Next: Preface


The Isavasya Upanisad belongs to the Vajasaneyi Samhita of the Shukla Yajurveda, and forms its last chapter. The Upanisad extols the all-pervasiveness and all-controlling nature of the Supreme Being. The very word isavasyam (verse 1) conveys both these meanings, and the next phrase yatkinca jagatyam jagat clarifies that nothing is excluded from the scope of His pervasiveness and control. All of us are dependent on the Prakrti, and the Prakrti itself is dependent on God, who is the only independent being. The unique nature of God -- that He pervades everywhere -- is explained by the use of phrases such as ``He is near and also very far'' (yaddure yadvantike); ``He is within and without'' (tadantarasya sarvasya tadu sarvasya bahyatah); ``He moves and yet does not move'' (taddhavato'nyanatyeti tisthat) &c.

The Upanisad spells out that not only are the right knowledge about God and the world and the soul's relation to them necessary, but that this right knowledge must be accompanied by clear rejection and negation of wrong knowledge (verses 9-14). Thus, total clarity in understanding is emphasized.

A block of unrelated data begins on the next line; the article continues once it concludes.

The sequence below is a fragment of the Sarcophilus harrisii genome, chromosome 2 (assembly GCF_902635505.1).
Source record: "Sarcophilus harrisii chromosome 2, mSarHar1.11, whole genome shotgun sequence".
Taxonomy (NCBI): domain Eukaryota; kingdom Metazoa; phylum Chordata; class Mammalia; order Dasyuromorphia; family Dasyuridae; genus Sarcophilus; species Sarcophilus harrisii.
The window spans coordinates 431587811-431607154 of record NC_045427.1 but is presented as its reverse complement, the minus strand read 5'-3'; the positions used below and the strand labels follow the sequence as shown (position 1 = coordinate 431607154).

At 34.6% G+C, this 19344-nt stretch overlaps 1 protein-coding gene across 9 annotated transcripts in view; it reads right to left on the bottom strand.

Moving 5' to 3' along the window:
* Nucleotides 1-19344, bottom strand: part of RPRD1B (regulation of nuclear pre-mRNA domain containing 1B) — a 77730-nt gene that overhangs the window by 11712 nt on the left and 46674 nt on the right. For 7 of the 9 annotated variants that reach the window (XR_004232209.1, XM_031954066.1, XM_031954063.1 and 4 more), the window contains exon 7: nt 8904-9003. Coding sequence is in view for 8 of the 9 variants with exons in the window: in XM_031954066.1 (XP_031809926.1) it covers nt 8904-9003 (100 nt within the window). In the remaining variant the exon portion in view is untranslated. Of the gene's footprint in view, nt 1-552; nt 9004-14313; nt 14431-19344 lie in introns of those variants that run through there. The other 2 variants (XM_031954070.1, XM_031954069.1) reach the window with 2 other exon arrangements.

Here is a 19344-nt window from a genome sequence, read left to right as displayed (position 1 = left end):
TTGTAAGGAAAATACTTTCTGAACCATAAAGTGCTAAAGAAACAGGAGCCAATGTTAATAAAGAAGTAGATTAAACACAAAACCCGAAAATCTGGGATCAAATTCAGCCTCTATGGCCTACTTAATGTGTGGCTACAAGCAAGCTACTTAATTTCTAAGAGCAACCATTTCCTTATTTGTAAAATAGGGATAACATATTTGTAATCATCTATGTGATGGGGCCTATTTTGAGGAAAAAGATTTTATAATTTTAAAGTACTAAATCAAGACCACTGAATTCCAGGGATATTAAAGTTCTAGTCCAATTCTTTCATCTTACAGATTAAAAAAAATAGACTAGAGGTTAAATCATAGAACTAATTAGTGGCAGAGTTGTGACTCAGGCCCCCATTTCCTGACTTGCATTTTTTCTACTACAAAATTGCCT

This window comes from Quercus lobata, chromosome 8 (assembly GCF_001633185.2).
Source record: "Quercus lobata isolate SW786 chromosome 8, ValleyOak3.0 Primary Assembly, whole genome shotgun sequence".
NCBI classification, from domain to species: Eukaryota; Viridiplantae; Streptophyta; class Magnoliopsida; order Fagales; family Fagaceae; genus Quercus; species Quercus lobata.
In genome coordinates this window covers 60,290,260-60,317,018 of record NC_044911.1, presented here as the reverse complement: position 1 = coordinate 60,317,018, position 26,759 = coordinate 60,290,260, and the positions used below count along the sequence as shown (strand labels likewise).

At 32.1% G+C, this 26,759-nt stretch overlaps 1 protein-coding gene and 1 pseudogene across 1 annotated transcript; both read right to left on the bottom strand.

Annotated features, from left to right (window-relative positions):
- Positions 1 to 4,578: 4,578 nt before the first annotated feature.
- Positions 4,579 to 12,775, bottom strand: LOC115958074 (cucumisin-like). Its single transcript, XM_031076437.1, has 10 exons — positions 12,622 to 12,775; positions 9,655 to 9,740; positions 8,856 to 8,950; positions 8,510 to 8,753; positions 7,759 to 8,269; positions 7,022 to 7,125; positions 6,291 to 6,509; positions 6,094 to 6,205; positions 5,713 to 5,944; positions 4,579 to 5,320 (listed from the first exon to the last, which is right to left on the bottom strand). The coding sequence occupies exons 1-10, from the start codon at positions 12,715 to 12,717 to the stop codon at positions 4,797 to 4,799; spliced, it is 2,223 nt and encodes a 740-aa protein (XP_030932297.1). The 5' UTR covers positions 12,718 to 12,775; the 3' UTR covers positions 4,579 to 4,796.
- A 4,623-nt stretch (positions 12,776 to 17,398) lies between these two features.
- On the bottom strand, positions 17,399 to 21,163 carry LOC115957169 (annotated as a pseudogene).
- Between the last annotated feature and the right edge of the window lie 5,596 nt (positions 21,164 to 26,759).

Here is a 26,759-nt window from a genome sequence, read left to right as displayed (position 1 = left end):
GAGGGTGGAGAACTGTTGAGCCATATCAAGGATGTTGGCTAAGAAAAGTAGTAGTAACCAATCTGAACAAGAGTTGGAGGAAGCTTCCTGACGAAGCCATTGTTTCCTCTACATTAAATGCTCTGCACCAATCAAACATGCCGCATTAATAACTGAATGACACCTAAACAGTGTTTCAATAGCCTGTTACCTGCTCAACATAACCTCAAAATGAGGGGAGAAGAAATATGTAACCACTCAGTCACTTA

The Upanisad contains a beautiful prayer at the end (verse 15, et seq.) appealing to God to reveal His nature to us.

Acarya Madhva gives a unique explanation for the word aham (verse 17) used as the inner controller of oneself; asmin also refers to God in a special sense. Thus, the phrase so'hamasmi should not be interpreted to mean identity with the Supreme Being but to indicate the immanence of God everywhere including in the devotee reciting the Upanisad.

Though attempts have been made to explain this Upanisad to support concepts of identity between the soul and the Supreme Being, it should be seen that with the (alleged) exception of one phrase, the entire Upanisad is clearly dualistic, Theistic, and consists of an ardent prayer of the devotee to the Supreme Being. Both the reality of the world in the absolute sense, and the leading of an active life in performance of prescribed duties (described as niskama karma in the Bhagavad Gita) only with the intention of pleasing the Supreme Being and accepting His dispensation without question, are proclaimed in this Upanisad.

D. Prahladacharya
Vice Chancellor
Rastriya Samskrta Vidyapitha, Tirupati

August 17, 2000
Sri Raghavendra Swami Aradhana